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Mainstreaming inclusive resilience in South Asia

Our work has helped in contextual understanding of social exclusion and contributed to incorporation of processes in the project design and implementation.


The World Bank’s South Asia Disaster Risk Management team undertook a new regional technical assistance 'Mainstreaming Inclusive Resilience in South Asia' to proactively incorporate social inclusion in the existing and new DRM lending portfolio.

We had to carry out technical assistance with following objectives:
(a) to develop action plans for five pilot projects, that were either new or existing, to better address social inclusion in the project design/implementation stage; and
(b) to design and deliver training workshops that help government counterparts and World Bank's DRM and social development specialists, to design more socially inclusive DRM projects.

Under this assignment, two activities were planned:
(i) developing action plan to identify practical entry points for more robust social inclusion elements in the five pilot projects;
(ii) training workshop for consultation and learning opportunities.


Gender is a persistent fact of social exclusion. There is female disadvantage in most aspects of development and human condition – be it education, wages, working conditions, vulnerability to violence, agency over key decisions affecting one’s life, right to own property, food security and health. All other dimensions of social exclusion compound and magnify the effects of gender based exclusion.

While communities and families are often the main focus of social inclusion measures, marginality and exclusion of individuals within communities and families is a significant source of vulnerability. Disability is another key dimension of individual vulnerability and exclusion, often regardless of family status.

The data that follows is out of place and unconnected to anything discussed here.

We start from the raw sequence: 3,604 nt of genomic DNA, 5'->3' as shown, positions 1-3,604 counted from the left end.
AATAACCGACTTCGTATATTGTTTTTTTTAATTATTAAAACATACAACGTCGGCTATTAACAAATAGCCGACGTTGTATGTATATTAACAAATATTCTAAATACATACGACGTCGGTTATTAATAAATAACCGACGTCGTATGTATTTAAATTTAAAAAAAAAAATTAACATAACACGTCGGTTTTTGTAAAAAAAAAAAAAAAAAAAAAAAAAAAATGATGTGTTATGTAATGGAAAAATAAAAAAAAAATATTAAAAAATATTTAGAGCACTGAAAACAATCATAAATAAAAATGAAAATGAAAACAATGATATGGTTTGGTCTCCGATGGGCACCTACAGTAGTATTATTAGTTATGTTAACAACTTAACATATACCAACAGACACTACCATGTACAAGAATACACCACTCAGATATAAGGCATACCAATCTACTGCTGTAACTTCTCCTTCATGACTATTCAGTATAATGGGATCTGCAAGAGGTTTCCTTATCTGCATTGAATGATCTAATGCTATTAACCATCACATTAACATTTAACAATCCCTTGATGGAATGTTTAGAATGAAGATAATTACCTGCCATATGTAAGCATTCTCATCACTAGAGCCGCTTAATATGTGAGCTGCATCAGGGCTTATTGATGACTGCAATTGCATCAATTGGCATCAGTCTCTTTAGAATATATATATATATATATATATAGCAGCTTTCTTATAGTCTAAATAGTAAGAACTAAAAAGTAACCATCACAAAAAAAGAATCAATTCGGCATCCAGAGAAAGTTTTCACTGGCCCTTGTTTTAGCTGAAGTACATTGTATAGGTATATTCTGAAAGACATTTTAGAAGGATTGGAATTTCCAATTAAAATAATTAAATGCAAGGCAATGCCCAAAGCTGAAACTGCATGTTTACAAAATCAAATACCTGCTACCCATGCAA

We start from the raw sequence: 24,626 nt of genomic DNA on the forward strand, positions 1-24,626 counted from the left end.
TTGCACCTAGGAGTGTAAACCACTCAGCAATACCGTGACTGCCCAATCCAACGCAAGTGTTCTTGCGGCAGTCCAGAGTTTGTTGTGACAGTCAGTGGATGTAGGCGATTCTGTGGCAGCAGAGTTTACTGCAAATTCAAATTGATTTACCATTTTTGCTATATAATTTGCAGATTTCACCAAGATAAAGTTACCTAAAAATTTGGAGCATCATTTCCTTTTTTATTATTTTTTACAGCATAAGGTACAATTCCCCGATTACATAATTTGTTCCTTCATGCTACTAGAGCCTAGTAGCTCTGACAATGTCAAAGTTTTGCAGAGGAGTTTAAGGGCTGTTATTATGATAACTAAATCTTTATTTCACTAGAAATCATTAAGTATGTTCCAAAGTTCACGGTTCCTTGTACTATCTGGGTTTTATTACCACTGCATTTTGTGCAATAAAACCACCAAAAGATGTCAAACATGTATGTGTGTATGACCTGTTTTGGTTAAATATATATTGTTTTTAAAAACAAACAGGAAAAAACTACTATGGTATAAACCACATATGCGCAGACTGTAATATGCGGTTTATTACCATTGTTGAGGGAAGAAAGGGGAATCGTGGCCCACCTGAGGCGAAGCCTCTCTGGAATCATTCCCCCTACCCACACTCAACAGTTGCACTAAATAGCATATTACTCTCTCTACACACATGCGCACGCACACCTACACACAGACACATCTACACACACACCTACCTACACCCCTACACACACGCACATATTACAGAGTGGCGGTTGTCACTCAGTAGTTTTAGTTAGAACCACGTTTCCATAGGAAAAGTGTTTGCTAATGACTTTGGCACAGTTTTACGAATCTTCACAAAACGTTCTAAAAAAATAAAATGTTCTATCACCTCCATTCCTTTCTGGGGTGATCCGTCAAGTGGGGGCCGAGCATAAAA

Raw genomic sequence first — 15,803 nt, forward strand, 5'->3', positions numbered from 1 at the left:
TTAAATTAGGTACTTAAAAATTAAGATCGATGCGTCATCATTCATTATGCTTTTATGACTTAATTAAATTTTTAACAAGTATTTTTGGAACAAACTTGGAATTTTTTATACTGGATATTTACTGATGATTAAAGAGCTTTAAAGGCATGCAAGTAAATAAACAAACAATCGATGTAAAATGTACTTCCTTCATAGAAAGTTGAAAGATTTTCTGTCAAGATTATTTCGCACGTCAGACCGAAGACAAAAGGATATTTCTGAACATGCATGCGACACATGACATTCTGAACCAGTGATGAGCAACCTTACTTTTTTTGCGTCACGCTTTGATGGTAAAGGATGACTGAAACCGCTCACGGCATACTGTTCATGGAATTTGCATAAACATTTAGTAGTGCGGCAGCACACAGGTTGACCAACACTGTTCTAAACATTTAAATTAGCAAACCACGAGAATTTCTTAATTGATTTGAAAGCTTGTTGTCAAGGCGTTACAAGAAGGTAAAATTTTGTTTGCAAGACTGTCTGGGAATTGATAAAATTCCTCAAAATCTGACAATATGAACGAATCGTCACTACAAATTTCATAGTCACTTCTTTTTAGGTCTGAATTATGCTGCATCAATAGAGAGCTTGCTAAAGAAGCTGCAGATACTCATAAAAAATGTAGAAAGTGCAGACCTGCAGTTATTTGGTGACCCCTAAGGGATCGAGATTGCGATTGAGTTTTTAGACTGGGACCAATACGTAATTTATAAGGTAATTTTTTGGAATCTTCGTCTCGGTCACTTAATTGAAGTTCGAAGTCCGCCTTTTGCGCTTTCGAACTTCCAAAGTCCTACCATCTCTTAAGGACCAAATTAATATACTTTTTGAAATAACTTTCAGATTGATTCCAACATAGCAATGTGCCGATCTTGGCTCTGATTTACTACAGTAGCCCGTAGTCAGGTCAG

These various dimensions of social exclusion in South Asia are sustained and reproduced by underlying economic, social and political processes. The following processes often act together to keep individuals and families trapped in poverty and inequality despite the promise of equality in formal systems such as constitutions and laws:

  • Unequal access in markets
  • Fragmentation and lack of collective action
  • Social isolation of families and individuals
  • Relations of exploitation and dependence
  • Weak political voice

Our approach

We brought on-the-ground contextual understanding of exclusion in each country, as well as practical disaster management experience. We used prior mapping of social exclusion to review project design with respect to its incorporation of social exclusion processes and dynamics.  We reviewed to what extent project design addresses social exclusion explicitly, and if not, does it address it implicitly. We reviewed several project design features that are particularly relevant, such as approach to targeting – and if geographical, whether proactive outreach, approach to outreach – bottom-up versus top-down or some combination, and uses of existing administrative machinery and its limitations. The action plan for mainstreaming inclusive resilience in existing projects that we proposed were based on reviewing project documents, global best practices and key informant interviews along the above-mentioned dimensions. After the review, we provided a set of recommendations to improve the features of existing and future activities to better address issues related to social inclusion.


The outcome of this research assignment will be a set of issues and guidelines, along with action plans for five specified projects, that will result in improved social inclusion element in design of existing and future World Bank DRM projects. The World Bank staff and related government officials (departments), which are implementing the project along with the communities for whose benefit the projects are being implemented, will be the eventual beneficiaries of this assignment. Final beneficiaries of the assignment will be people living at the grassroots who often get left out or are discriminated against when it comes to benefiting from the World Bank funded projects. Finally, once research findings are incorporated in the design of current and future projects and implemented on the ground, this should result in the inclusion of groups and individuals who might otherwise have been excluded from project benefits.

We implemented this project together with The Collective for Social Science Research, and Special Talent Exchange Program.